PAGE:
ALF, however, pulls out his Melmacian star chart, and proves to Willie that Dave and Alvin exist. In fact, Willie is able to identify Planet Dave as being “Chiron,” which was discovered in the late 70s — really, in our actual universe — and was briefly under consideration to be named a 10th planet.
I’m…more than a little bit shocked that the writers bothered to tie ALF’s fictional planet into some real-world cosmology. That’s actually kind of cool.
Willie is impressed, but he says he can’t tell Marcia Wallace about this. ALF questions him about it, asking why, and the laugh track takes a break so that Paul Fusco can deliver his big, stirring monologue about the importance of dreamers, about keeping an open mind, and all that hooey that nobody ever remembers ALF saying because it’s self-congratulatory bullshit.
Really, though, why can’t Willie tell this to Marcia Wallace? We’ve just established that Dave is actually Chiron, which does exist, and which he can prove to her. Can’t he just say that he was teaching Brian about Chiron, and that’s what the extra planet was? The second extra planet could be from a further discussion he had with his son, about how our knowledge is always expanding or something, and Brian took it to heart and added another planet to represent that.
I don’t know. I’m reaching. And for that to work somebody would actually have to buy Willie as being a good dad who would discuss things intelligently with his children or take an interest in their school work, so obviously that’s off the table. Still, he can explain at least one of these planets on non-insane non-Melmacian terms, so why wouldn’t he do that at least?
I guess it wasn’t a good idea for the writers to tie Planet Dave into real-life cosmological fact after all, since they’re now having the characters treat it like something only a space alien could know about. What was the point of doing the work to connect the fictional dots to our real ones if you then can’t have the characters do the same?
Willie pusses out of pussing out, though, and gives Marcia Wallace the same speech we just heard, about the importance of open minds and dreamers and here’s to the crazy ones and all that crap.
The doorbell rings again and it’s Consumer Ed because jesus christ this show.
Consumer Ed starts talking about the TV, but Marcia Wallace thinks he’s talking about Brian getting kicked out of school, which makes no sense whatsoever because Willie didn’t even know she was coming over, so how in shit’s name could he have organized an intervention in the form of a live news broadcast?
At least, I assume it’s live, because Consumer Ed and his film crew hang around letting these idiots talk about the Science Carnival, which is not something he would ever do if he needed to film an actual consumer affairs report for later use. This has nothing to do with his assignment. At. All. If Consumer Ed went back to his boss with this tape of two nobodies talking about a fucking fourth grade space project they’d think he had a Howard Beale style meltdown and have him committed.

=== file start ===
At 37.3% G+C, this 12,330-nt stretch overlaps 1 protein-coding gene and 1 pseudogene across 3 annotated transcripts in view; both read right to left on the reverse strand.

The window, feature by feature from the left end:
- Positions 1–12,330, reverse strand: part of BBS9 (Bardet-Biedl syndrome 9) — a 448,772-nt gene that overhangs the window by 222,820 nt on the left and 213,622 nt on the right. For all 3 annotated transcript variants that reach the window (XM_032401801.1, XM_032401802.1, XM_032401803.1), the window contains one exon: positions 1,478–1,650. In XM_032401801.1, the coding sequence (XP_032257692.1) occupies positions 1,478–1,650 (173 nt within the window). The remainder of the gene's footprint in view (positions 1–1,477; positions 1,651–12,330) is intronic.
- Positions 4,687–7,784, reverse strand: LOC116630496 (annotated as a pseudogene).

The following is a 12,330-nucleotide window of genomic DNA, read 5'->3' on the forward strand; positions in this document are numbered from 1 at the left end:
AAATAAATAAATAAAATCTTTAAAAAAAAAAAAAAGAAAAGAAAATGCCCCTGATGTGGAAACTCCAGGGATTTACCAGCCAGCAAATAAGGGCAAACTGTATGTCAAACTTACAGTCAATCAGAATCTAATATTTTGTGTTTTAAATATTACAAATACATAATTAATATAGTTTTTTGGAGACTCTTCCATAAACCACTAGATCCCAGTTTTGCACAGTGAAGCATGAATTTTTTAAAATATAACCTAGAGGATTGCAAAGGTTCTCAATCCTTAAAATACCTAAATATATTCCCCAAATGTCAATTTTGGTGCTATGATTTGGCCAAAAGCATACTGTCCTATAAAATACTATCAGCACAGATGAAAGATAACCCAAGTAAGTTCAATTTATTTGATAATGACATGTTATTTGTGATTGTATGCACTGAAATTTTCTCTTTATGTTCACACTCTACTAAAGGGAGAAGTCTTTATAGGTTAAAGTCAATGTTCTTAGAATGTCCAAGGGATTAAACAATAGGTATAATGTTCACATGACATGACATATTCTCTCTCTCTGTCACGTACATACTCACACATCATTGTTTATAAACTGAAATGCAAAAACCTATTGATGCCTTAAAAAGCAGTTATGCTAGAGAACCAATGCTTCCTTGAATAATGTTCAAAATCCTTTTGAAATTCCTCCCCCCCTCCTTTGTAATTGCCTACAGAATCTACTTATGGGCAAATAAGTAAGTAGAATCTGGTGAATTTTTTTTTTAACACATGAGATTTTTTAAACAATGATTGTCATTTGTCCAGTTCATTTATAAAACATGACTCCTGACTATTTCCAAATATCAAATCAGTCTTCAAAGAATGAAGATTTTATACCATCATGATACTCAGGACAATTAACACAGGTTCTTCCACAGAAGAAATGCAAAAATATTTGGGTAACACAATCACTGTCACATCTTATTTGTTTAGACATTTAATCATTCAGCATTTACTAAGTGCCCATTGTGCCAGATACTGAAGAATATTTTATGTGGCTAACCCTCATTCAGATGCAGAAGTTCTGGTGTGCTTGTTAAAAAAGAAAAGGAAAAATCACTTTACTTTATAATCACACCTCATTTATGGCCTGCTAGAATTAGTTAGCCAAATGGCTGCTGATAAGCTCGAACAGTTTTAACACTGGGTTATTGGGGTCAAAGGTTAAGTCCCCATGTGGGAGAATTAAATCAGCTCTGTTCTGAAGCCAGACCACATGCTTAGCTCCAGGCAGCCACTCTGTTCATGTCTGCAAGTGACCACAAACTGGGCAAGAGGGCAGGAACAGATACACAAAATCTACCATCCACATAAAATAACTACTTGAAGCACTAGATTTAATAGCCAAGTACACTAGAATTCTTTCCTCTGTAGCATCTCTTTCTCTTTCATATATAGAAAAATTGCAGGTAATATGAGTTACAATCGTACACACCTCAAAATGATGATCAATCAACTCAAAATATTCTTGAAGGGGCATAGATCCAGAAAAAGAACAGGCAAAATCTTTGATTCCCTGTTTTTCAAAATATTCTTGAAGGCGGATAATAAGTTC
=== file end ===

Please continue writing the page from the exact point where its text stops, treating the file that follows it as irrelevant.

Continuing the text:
Anyway Kate, Brian and Lynn come home, and Marcia Wallace gives the dreamers speech a third time, so that it can go on the news, along with the announcement that Brian will be allowed to display his unpainted styrofoam balls on popsicle sticks in the Science Carnival.
…and I’m sorry, but I can’t hold this in any longer: yes, “dreamers” have a place in science. Yes, “dreamers” helped us achieve flight and circumnavigate the globe…both examples which are used by the episode. Yes. Yes.
But we just call them “dreamers.” They weren’t really, because things didn’t stop with the dream. They did research, they experimented, they attempted, they explored possibilities. In short, they were scientists. Maybe not by trade, but certainly by nature. We call them “dreamers” because that’s a nice and romantic way to put it…but what we really mean is that they pulled the dream down and turned it into fact through dedication and hard work.
Here, the opposite is happening. Yes, there’s a Planet Dave and a Planet Alvin. But thick-headedly insisting that they exist is not the same as proving they exist. The former might be the work of a dreamer, but is insistence without evidence the kind of thing science needs? Is that inspiring? Of course not. ALF and Willie may know those planets exist, but nobody else does. The inspiring thing would be to prove they exist. Fuck, Willie’s already got one in the bag. That is the kind of dreamer science needs. The kind that doesn’t just ask, “What if…?” and walk away, but the kind that asks, “How do we figure this out?”
The kind that does something. ALF (and then Willie, and then Marcia Wallace) seems to be endorsing the viewpoint that if you believe something and the facts that everyone else has access to don’t support it, they have no right to tell you you’re wrong.
But isn’t that kind of…false? At the very least, what you should do in that situation is gather facts that demonstrate that you’re right. That’s what science is. What ALF wants you to do is piss and moan until people stop telling you that what you believe is demonstrably false.
…you know, that guest appearance ALF made on Bill O’Reilly is suddenly making a lot more sense to me.
Anyway, the family gathers around to watch the news report, so I guess Consumer Ed really did finish and edit a piece about the grade school Science Carnival when what he was supposed to report on was consumer affairs. Is anybody in the entire ALF universe an even vaguely capable human being?
The family doesn’t get to hear all the angry calls from confused viewers, though, because the new TV starts to smoke and it catches fire and that’s the punchline of the entire episode so fuck you.
MELMAC FACTS: On Melmac ALF was known as Mr. Science, but can’t fix his space ship because he’s not good with tools. That’s also the reason he dropped out of dental school. Melmacians only have four teeth. ALF almost collided with Planet Alvin on his way to Earth. He also stopped on one of the planets to take a dump. God damn it.